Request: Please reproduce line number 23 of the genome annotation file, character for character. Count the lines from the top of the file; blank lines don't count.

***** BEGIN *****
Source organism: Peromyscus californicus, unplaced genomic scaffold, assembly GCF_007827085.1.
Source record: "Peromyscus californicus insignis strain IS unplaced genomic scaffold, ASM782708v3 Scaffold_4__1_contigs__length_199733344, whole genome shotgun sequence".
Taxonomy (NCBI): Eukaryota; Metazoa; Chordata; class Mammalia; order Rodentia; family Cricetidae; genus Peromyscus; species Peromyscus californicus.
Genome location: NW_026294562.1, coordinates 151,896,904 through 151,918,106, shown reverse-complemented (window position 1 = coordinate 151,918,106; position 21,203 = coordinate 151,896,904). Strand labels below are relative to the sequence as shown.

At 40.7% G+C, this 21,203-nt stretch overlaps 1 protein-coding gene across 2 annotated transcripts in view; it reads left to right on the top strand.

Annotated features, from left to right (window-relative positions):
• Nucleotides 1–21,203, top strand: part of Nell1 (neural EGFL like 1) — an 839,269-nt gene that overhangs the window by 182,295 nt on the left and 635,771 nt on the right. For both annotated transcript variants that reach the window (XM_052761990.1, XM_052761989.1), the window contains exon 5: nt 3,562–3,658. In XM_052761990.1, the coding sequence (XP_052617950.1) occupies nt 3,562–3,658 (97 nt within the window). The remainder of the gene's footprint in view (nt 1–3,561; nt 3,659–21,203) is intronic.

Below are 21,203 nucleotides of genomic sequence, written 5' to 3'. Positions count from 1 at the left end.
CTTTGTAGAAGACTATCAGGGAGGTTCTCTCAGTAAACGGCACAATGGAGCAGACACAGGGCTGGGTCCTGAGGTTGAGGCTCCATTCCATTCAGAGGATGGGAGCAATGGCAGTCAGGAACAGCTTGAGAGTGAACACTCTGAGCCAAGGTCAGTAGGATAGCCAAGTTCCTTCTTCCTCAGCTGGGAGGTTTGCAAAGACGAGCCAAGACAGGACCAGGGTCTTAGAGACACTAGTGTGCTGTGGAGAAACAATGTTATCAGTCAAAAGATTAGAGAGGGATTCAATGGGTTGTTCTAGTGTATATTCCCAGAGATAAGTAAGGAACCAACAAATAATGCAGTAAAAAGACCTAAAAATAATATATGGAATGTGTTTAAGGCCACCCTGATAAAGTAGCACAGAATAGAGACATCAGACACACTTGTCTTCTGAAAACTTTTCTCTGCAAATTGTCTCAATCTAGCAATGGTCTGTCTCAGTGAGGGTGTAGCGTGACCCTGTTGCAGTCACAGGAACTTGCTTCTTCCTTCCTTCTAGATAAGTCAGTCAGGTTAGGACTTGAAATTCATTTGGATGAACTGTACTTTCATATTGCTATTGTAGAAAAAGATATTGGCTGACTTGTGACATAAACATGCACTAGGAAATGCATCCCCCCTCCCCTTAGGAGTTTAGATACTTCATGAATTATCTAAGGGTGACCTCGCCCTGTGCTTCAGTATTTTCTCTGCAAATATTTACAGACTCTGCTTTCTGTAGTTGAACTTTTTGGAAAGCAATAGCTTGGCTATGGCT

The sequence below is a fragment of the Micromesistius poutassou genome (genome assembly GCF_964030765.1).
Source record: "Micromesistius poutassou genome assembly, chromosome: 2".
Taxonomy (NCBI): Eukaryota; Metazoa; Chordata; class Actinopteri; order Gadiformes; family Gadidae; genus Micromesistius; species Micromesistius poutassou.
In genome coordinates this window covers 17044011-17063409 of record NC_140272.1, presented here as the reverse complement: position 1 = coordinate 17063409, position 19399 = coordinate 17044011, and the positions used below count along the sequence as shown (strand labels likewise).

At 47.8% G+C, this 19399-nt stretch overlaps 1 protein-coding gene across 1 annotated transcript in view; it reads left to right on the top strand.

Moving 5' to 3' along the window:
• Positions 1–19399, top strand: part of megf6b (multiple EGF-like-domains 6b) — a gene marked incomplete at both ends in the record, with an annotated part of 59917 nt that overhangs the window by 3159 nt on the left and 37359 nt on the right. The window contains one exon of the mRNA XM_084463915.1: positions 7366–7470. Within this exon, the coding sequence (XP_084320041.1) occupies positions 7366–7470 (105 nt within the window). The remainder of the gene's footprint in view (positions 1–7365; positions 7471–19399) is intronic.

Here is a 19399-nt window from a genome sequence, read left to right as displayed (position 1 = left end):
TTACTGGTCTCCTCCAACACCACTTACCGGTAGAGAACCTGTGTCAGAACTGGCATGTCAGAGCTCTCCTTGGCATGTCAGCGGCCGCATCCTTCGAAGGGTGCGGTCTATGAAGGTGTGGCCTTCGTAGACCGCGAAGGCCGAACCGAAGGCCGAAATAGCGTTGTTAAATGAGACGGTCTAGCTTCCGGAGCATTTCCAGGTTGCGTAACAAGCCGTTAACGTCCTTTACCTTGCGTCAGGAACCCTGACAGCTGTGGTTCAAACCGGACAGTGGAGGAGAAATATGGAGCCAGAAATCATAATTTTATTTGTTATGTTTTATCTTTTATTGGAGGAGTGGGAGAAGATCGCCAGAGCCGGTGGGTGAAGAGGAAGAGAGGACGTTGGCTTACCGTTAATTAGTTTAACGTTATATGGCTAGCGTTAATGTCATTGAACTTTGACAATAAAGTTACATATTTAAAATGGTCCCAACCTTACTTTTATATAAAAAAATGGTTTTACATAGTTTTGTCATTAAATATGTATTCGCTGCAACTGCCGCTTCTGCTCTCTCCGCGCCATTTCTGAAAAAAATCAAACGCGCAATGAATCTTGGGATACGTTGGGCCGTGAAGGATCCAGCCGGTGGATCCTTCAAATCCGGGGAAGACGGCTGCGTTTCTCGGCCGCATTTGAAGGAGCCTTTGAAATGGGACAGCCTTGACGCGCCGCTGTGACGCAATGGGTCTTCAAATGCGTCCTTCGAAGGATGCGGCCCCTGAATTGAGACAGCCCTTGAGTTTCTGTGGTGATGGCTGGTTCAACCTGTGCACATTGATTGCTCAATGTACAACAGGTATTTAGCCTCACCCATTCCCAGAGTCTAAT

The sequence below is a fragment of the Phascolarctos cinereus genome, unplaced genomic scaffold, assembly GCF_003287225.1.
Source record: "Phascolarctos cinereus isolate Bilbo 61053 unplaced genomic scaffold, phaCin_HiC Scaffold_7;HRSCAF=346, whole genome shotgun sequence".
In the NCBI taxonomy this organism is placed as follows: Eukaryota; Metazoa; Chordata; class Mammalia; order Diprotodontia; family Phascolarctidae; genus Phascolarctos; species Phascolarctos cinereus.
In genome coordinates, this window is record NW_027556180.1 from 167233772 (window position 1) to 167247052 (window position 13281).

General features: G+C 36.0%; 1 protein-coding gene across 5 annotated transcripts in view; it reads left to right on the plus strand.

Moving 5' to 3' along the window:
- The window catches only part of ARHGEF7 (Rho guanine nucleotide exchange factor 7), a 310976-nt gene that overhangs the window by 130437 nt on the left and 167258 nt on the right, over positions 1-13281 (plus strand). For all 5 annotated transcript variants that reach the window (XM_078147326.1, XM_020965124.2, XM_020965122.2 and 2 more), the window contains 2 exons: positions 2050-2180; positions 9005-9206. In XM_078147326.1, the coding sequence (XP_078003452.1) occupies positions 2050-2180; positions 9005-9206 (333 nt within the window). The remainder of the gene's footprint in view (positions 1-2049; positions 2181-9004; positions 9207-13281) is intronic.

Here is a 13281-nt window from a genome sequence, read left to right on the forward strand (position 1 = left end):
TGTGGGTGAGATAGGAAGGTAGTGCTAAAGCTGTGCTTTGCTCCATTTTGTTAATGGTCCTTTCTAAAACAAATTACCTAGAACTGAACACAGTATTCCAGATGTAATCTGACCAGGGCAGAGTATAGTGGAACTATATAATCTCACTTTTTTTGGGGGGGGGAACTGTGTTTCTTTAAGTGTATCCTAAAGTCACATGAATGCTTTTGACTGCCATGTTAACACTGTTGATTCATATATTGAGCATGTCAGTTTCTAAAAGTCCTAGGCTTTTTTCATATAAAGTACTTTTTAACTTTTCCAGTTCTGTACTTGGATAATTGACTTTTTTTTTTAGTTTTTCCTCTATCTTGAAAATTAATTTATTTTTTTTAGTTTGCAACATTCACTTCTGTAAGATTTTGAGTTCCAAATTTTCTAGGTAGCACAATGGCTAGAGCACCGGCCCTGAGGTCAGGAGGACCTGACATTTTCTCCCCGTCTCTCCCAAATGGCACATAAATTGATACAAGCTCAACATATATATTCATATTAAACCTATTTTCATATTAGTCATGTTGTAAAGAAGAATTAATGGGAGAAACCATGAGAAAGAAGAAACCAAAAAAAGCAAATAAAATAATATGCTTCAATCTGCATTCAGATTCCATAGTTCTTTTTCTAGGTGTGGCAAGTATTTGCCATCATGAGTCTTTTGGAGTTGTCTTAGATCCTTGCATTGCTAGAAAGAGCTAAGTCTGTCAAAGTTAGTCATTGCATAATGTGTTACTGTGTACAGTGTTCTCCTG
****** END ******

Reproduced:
General features: G+C 36.0%; 1 protein-coding gene across 5 annotated transcripts in view; it reads left to right on the plus strand.